“He found him in a desert land, and in the howling waste of the wilderness; he encircled him, he cared for him, he kept him as the apple of his eye. Like an eagle that stirs up its nest, that flutters over its young, spreading out its wings, catching them, bearing them on its pinions.” (Deuteronomy 32:10 & 11).
In one of my few memories from early childhood, I am standing in our yard, our big corner lot, out by the street. Second Avenue in Richfield, Minnesota. I am probably three.
I am alone. But I can see my dad and his cane at a distance. Slowly, precariously, he is wobbling down the road. He approaches each little cookie-cutter house and knocks on the door. He is trying to find me a playmate. My dad could do math problems in his head. He could have calculated the number of steps he would have to take or the ratio of kids to adults on our street. But this task requires two of the life skills he finds most difficult: walking and talking.
Then it happens. He is halfway down the block, and I see the familiar teeter. I watch him lose his delicate balance. The cane doesn’t catch him. And he hits the pavement. Hard. Knees first. Hip. Elbow. Shoulder. I look around for someone to help him. I am not allowed to leave the yard. So I can only watch as he struggles on his own, like a newborn foal, to rise.
A few years later, when I am almost six and it is the Fourth of July, I am riding in the backseat of Grandma Eve’s yellow Plymouth. On our way to celebrate at Uncle Bill’s. My mom and brother are beside me. Dad is in the front seat. And Grandma Eve loses control of the car.
We swerve violently. Then we roll once and land right-side-up in the ditch. The windows have shattered. And the Tupperware containing Mom’s cherry Jell-O has burst open. The red, sugary goop covers my head and torso. Physically, we are only bruised and cut. But Mom is hysterical. Understandably. She thinks I’m a bloody mess.
Passers-by stop to help. My dad is crumpled up on the floor under the dash, so a man checks him for injuries, then gently pulls him from the car. A woman yanks my mom’s door open, tries to calm her, and helps her out with my toddler brother who is also crying.
Another stranger comes to me. She takes my hand and guides me over the broken glass. Then she carries me over to her car, away from the scene and away from my family. She washes my face with a rag and removes my sticky shirt. As I hear the emergency vehicles racing to us, I cling—half-naked—to my Jell-O covered doll.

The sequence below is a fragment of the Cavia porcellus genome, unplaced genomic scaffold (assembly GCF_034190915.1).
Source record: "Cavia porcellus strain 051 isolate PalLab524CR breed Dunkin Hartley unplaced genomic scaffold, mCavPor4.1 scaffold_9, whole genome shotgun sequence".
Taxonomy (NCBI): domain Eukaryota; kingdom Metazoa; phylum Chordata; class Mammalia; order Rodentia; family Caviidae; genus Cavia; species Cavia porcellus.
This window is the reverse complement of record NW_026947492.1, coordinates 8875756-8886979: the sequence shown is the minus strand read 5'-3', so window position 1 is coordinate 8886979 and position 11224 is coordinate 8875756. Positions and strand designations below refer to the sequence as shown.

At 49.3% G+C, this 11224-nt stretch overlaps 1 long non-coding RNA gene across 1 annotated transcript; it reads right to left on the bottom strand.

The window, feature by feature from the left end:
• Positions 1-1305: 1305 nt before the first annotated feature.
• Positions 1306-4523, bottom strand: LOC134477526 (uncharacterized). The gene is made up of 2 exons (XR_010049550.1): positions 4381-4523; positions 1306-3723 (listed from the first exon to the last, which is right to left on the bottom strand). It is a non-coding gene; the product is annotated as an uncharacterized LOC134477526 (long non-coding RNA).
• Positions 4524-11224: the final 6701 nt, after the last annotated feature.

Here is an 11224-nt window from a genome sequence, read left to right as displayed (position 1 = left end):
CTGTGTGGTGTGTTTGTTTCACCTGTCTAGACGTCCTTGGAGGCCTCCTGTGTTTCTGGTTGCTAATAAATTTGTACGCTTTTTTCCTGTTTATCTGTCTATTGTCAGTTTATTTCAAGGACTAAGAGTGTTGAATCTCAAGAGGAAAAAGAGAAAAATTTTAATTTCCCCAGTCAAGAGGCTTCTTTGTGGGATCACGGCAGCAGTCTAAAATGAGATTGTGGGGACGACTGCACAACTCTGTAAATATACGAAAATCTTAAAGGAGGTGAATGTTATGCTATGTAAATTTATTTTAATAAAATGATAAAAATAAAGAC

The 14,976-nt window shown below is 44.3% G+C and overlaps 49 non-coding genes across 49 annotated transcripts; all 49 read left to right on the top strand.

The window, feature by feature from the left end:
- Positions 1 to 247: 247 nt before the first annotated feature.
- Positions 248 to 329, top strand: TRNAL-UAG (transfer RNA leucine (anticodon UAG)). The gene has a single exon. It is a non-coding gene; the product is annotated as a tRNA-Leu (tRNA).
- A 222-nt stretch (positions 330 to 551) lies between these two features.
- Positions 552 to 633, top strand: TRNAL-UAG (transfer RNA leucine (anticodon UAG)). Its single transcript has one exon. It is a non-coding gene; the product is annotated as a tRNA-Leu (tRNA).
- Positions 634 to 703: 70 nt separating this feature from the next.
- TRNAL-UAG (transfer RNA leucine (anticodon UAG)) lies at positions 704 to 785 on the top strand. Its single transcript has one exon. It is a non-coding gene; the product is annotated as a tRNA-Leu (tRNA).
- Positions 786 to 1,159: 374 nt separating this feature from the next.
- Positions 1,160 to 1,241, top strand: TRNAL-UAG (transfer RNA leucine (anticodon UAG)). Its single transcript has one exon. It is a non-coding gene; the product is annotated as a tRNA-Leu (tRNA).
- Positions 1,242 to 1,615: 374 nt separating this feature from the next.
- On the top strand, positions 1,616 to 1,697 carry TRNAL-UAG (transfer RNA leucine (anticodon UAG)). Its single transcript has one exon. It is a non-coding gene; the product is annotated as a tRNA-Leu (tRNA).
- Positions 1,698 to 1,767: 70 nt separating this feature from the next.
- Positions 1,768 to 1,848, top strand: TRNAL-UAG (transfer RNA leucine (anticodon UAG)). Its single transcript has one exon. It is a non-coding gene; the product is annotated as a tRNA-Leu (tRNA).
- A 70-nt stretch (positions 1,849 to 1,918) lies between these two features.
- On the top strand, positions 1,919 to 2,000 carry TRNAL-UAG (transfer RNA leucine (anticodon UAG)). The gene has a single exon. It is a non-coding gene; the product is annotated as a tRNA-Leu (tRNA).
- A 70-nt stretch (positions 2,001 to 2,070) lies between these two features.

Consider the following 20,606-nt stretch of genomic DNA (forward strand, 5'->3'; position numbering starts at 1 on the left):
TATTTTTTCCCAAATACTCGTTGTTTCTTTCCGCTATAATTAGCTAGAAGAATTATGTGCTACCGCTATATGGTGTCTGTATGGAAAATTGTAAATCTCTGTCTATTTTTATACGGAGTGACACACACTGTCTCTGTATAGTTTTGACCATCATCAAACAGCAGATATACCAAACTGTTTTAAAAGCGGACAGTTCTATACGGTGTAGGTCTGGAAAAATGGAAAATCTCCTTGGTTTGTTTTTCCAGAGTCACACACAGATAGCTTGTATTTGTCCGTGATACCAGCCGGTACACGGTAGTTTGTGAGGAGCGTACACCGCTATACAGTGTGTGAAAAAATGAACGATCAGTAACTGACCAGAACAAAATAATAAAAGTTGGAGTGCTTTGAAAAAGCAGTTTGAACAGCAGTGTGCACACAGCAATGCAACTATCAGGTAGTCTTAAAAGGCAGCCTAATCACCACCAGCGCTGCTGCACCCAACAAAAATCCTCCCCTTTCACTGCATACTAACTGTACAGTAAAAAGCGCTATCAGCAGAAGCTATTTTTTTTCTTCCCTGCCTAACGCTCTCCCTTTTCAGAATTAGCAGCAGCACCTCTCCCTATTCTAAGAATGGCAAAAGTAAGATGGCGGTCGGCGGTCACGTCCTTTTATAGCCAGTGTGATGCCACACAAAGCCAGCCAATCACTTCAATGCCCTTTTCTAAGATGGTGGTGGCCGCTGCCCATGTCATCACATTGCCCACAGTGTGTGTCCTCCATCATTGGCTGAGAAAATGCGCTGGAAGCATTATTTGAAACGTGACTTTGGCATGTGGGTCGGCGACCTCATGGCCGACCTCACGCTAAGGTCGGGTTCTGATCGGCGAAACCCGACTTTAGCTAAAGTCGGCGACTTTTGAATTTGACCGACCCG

One February night I wake up to my mom’s shout. “Kelli! There’s a fire!” I am eight. My brother, then age five, has been sleeping alone in our big upstairs room. He has come down to find my parents and tell them that he is hot. My mom smells the smoke on him.
Do my parents tell me to investigate? Or do I decide to do so on my own? I don’t know. Whatever the case, while my mom calls the fire department and my dad gets my brother out of the house, I fill my lungs with clean air and run up the stairs. The entire space is full of smoke. I open a window and run back down the stairs to take a breath. I make another trip to find the source. Through the haze, I can just about make it out. In the center of my brother’s mattress is a big, black, smoldering spot. I grab the mattress and pull. It takes me several trips up and down. But by the time the fire engines arrive, I have pulled the mattress through the house and out to the street.
The local newspaper runs an article about the dangers of old electric blankets. They mention my parents by name and my little brother and even his stuffed dog, who suffered terrible burns. But they don’t mention me. The self-identified hero of the story. And I am miffed.
I have been thinking a lot about Safety recently. Craving it. Trying to create it. Bemoaning the lack thereof. And those images come to mind. They are some of the experiences that hammered away at my sense of safety as a child. You have yours.
While Secure Attachment is the Foundation of the child-parent relationship (“On Mom: Our Secure Foundation” ), Jasmin Lee Cori (The Emotionally Absent Mother) calls Safety and Security the first essential Building Block. “Security,” she says, “is feeling that the person you rely on is dependable.”
“Not feeling Safe,” she writes, “is the setup for anxiety to take hold. Anxiety…comes from feeling alone and unsupported in situations we can’t handle by ourselves.”
Ah, yes. Anxiety.